• The Yuma Sun was against the measure, writing, "Make no mistake; we support the idea of allowing medical use of marijuana. There are legitimate justifications for it. But clear protections for businesses and private property owners need to be included, and this proposition does not do that to our satisfaction."[51]


See also: Polls, 2010 ballot measures
  • A poll conducted by Rocky Mountain surveying 555 registered voters in the state showed that 54 percent supported the measure. The poll was conducted during October 1-10, 2010 and had a margin of error of 4.2 percentage points.[52]

     Position is ahead and at or over 50%     Position is ahead or tied, but under 50%

Date of Poll Pollster In favor Opposed Undecided Number polled
October 1-10, 2010 Rocky Mountain Poll 54% 32% 14% 555

Possible litigation

According to reports, there could be possible litigation. The aspect of the initiative that was under concern was the provision that stated that employers cannot hire, fire and discipline residents who were considered holders of medical marijuana cards. According to Arizona attorney Don Johnsen, state law did not mandate that employers and companies accommodate medical marijuana patients that were employees, or potential employees of the company. According to Johnsen, "This ballot initiative obviously would reverse that." However, there could be challenges to this provision if the measure is passed. Johnsen later stated, "One doctor may say, 'Yeah, based on these facts, in my professional opinion this person was impaired or under the influence.' In another case, a doctor might reach a different conclusion."

The main problem of the provision, according to another Arizona attorney, David Selden, was that a level of impairment on the job due to marijuana usage would be difficult to find out. According to Selden, "Unlike alcohol testing, drug testing doesn't measure the current level of impairment." Selden also stated that basically the most probable way for an employer to fire an employee were to either catch him or her smoking the drug or possessing it while working.

Andrew Myers, who was the campaign manager for the group that spearheaded the initiative, agreed with the assessment that many legal challenges could arise. Myers stated, "Ultimately, we are not able to draft legislation that is going to account for all the situations that are going to come up."[53]

Path to the ballot

See also: Arizona signature requirements and 2010 ballot measure petition signature costs

In September 2009, according to group manager Andrew Myers, the group collected about 125,000 signatures. The petition drive deadline to submit signatures for 2010 ballot consideration was July 1, 2010. The petition drive effort must have collected at least 153,364 signatures since it was a proposed state statute. According to Myers: “This is going incredibly well and better than I would have anticipated”. In October 2009, Myers reported that the group had already collected the required signatures and planned to gather another 100,000 between October and February 2010.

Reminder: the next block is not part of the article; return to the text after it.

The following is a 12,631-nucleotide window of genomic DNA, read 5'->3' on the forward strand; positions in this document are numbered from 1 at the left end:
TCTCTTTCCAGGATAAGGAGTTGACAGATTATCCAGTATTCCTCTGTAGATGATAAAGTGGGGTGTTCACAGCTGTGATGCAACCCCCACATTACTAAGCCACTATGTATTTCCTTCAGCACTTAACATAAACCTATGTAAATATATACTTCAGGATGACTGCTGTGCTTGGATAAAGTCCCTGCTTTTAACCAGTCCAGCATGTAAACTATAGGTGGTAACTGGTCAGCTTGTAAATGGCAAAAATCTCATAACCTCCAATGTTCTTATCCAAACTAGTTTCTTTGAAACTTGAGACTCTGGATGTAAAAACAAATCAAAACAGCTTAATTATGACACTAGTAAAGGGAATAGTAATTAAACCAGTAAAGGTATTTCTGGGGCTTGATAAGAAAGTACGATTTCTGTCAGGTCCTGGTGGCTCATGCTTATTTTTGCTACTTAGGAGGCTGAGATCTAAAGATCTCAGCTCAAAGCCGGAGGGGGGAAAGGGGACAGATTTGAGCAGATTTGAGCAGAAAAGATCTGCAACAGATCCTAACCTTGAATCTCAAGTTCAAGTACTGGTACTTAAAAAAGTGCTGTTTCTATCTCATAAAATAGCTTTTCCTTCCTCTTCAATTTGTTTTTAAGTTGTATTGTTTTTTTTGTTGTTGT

According to reports, on April 14, 2010, petition organizers turned in about 250,000 signatures to the Arizona Secretary of State, significantly more than the 153,364 required in order to placed on the ballot. Andrew Myers, who was the campaign manager for the Arizona Medical Marijuana Policy Project, stated, "We are proud to turn in these signatures today on behalf of the thousands of patients in Arizona who will benefit from this law once it is enacted." The Arizona Secretary of State verified that enough signatures were collected on June 1, 2010, sending the measure to the 2010 ballot.[14][4][54][55][2]

Similar measures

Marijuana-related ballot measures voted on previously by Arizonans include:

  • Proposition 300 and Proposition 301 in 1998: The repeals by the Legislature were overturned in yet another citizen vote, but wording of the measure required a written prescription, allowing the United States Drug Enforcement Administration to threaten to revoke prescription-writing priveleges of doctors who wrote medical marijuana prescriptions.
  • Proposition 203 in 2002: An initiative failed that would have allowed a written recommendation by a doctor sufficient enough to obtain medical marijuana.

See also

Suggest a link

External links

Additional reading

Government documents




  1., "Arizona voters approve medical marijuana measure", November 12, 2010